To verify such an assumption we made a comparison between a standard method (monitoring of INR) and other (alternate) methods (prediction of INR based on the monitoring of selected clotting factors and/or coagulation-related variables). We used the above mentioned regression equations (for the 2-component model or for the 5-component model) to calculate the predicted INR values and compared the latter with the experimental INR evaluated using a standard laboratory procedure [13
]. Despite a very significant linear correlation between INRexperimental
(Fig. ), we were further interested whether these two approaches may be interchangeably applied in diagnostic practice, i.e. whether these methods produce comparable data. The differences between INRexperimental
within the pairs of data exceeded the range of doubled SDdifference
only in 4.5% and 3% of cases for the 2-component model and the 5-component model, respectively, which points to a very good compatibility between both methods used to monitor INR (Fig. ). The mean difference between the methods enables to extrapolate the results obtained with a regression method (INRpredicted
) to those predicted to be read with the other one (INRexperimental
), provided the dispersion of differences lies in a narrow confidence limit around the mean difference in the sample (Fig. ). Considering the dispersion of the differences recorded within the pairs of data (since the standard errors of lower or upper limit are respectively
= 0.00666 for the 2-component model and
= 0.00594 for the 5-component regression model, and assuming the normal distributions of the differences for the 2-component model 95%
= -0.1112 ± 0.1081 (-0.1248; -0.0976) and 95%
= 0.1051 ± 0.1081 (0.0915; 0.1187) and for the 5-component model 95%
= -0.0987 ± 0.0965(-0.1105;-0.0863) and 95%
= 0.0947 ± 0.0965 (0.0826; 0.1068)), we may conclude that the outcomes of the 'experimental'
method of the monitoring of INR are likely to be by up to 100.1112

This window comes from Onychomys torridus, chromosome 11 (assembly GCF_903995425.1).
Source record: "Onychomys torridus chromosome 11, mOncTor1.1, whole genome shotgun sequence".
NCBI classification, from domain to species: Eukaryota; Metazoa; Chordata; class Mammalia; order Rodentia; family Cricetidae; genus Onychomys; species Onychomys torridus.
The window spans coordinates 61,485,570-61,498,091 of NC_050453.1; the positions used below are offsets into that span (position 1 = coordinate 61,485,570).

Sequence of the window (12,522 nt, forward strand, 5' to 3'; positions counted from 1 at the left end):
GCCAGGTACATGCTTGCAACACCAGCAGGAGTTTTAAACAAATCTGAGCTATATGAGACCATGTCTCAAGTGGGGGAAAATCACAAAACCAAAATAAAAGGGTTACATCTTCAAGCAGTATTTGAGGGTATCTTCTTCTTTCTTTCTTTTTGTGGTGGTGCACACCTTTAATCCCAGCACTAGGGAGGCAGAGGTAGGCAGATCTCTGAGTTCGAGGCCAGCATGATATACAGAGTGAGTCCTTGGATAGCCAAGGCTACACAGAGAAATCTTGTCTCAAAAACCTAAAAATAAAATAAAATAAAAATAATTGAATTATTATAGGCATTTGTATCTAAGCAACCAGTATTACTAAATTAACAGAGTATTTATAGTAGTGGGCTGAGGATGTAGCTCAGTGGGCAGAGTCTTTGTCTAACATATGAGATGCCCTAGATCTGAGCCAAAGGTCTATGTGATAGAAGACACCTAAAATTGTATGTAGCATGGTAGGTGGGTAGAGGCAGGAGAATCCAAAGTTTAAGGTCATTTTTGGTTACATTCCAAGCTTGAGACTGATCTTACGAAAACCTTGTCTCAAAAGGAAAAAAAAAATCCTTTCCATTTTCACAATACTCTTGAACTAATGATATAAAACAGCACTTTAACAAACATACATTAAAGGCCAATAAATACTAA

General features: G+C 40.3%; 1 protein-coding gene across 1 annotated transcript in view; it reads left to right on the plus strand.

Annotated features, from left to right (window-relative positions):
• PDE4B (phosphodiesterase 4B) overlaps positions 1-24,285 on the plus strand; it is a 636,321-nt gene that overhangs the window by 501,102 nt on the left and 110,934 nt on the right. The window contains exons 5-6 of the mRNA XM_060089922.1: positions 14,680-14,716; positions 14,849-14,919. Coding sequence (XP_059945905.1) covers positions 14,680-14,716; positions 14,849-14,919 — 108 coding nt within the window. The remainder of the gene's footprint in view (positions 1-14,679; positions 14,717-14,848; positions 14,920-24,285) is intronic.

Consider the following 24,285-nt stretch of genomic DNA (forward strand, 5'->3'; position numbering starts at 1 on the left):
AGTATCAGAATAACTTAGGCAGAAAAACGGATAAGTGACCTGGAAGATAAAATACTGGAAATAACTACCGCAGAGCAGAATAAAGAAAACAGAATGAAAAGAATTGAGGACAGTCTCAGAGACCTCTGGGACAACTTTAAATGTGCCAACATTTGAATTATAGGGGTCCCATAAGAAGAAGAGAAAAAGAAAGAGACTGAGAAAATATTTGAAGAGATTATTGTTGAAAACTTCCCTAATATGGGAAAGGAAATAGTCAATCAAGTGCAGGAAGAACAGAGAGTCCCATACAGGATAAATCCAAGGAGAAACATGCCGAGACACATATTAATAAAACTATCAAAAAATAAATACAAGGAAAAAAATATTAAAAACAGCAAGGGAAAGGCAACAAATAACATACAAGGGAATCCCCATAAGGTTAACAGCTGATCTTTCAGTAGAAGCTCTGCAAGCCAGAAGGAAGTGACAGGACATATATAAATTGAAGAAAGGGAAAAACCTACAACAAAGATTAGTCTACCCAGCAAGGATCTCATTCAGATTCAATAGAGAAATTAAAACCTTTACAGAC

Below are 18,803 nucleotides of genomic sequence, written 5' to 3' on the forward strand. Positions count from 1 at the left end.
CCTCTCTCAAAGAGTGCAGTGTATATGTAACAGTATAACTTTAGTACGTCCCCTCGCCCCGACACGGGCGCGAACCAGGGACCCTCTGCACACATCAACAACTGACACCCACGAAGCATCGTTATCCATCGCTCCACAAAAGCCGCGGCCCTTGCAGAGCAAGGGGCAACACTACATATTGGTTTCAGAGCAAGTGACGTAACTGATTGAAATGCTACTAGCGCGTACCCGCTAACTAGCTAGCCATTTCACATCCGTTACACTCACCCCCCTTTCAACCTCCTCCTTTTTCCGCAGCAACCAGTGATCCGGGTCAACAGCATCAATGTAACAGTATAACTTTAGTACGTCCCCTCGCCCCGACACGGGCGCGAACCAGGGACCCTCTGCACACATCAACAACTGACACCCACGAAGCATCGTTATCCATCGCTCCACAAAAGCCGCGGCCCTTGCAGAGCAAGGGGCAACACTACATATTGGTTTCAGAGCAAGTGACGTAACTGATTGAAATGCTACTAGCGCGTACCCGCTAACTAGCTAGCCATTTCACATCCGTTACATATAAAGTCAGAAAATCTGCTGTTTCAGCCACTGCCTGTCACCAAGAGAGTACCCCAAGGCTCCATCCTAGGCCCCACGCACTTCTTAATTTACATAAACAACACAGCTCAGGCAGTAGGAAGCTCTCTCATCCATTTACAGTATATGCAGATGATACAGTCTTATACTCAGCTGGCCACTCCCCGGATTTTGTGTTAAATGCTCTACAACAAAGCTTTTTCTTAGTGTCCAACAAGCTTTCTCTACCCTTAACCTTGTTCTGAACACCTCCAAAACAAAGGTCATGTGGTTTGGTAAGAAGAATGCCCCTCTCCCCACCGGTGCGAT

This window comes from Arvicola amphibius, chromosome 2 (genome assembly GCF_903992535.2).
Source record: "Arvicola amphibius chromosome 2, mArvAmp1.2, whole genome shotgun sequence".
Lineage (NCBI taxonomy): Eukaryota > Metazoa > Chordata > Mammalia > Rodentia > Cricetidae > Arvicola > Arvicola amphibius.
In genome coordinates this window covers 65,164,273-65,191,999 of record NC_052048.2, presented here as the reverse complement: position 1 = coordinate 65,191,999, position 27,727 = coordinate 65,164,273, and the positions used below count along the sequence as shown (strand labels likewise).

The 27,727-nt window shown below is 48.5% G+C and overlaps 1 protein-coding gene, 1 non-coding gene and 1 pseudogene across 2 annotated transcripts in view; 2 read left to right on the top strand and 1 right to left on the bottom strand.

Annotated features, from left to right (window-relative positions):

= 1.29 lower or by up to 100.1187
= 1.31 higher compared to the results obtained with the use of the regression method including 2 independent variables, and by up to 100.0987
= 1.26 lower or by up to 100.0947
= 1.24 higher compared to the results obtained with the use of the regression method including 5 independent variables. Overall, we conclude that it is fully justified to state that both methods of the estimation of INR as the hallmark of the overall plasma coagulation capacity (INRexperimental
) may be used interchangeably.
Linear regression as a measure of association between the values of INRexperimental and INRpredicted for (a) two-component model and (b) five-component model of multiple regression.
Figure 4 Scatter plot of the differences between pairs of data collected with the use of either 'experimental' or 'statistical' method as a measure of agreement between the compared methods for (a) the two-component model and (b) the five-component model of multiple (more ...)
Finally, we employed the above mentioned multiple regression models to verify whether and how far the assigned relationships may be affected by (1) medication or co-medication and (2) co-morbid conditions. The first group of variables included (a) the use of OAT and its dosing, (b) the use of acetylsalicylic acid and dosing, (c) use of other drugs grouped into four classes: statins, steroids, thyroxin, (d) OAT as the excluded grouping variable. The second group of variables concerned the presence of other accompanying diseases and disorders, including venous thromboembolism, ischaemic heart disease, myocardial infarction, stroke, diabetes, hypertension, liver and intestinal tract diseases including ulceration, thyroid diseases, cancer, osteoporosis, uraemia and kidney diseases, mastopathy, gynaecological disorders, allergy, and rheumatoid diseases.
Neither the use of OAT, nor acetylsalicylic acid nor any other medications affected significantly the variability of the observed experimental INR. Also, we did not observe the statistically significant impact of any accompanying disorders and diseases on INRexperimental.